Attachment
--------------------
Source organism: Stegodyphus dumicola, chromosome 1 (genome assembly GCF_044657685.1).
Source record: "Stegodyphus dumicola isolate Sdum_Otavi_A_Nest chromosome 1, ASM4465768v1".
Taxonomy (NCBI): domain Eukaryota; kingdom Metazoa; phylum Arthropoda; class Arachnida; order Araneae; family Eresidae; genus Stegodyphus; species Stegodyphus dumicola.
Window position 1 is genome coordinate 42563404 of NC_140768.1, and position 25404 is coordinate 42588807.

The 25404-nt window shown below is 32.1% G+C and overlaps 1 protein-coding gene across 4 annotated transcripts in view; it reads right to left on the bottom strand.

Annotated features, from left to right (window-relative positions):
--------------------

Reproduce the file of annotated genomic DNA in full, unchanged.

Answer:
Source organism: Stegodyphus dumicola, chromosome 1 (genome assembly GCF_044657685.1).
Source record: "Stegodyphus dumicola isolate Sdum_Otavi_A_Nest chromosome 1, ASM4465768v1".
Taxonomy (NCBI): domain Eukaryota; kingdom Metazoa; phylum Arthropoda; class Arachnida; order Araneae; family Eresidae; genus Stegodyphus; species Stegodyphus dumicola.
Window position 1 is genome coordinate 42563404 of NC_140768.1, and position 25404 is coordinate 42588807.

The 25404-nt window shown below is 32.1% G+C and overlaps 1 protein-coding gene across 4 annotated transcripts in view; it reads right to left on the bottom strand.

Annotated features, from left to right (window-relative positions):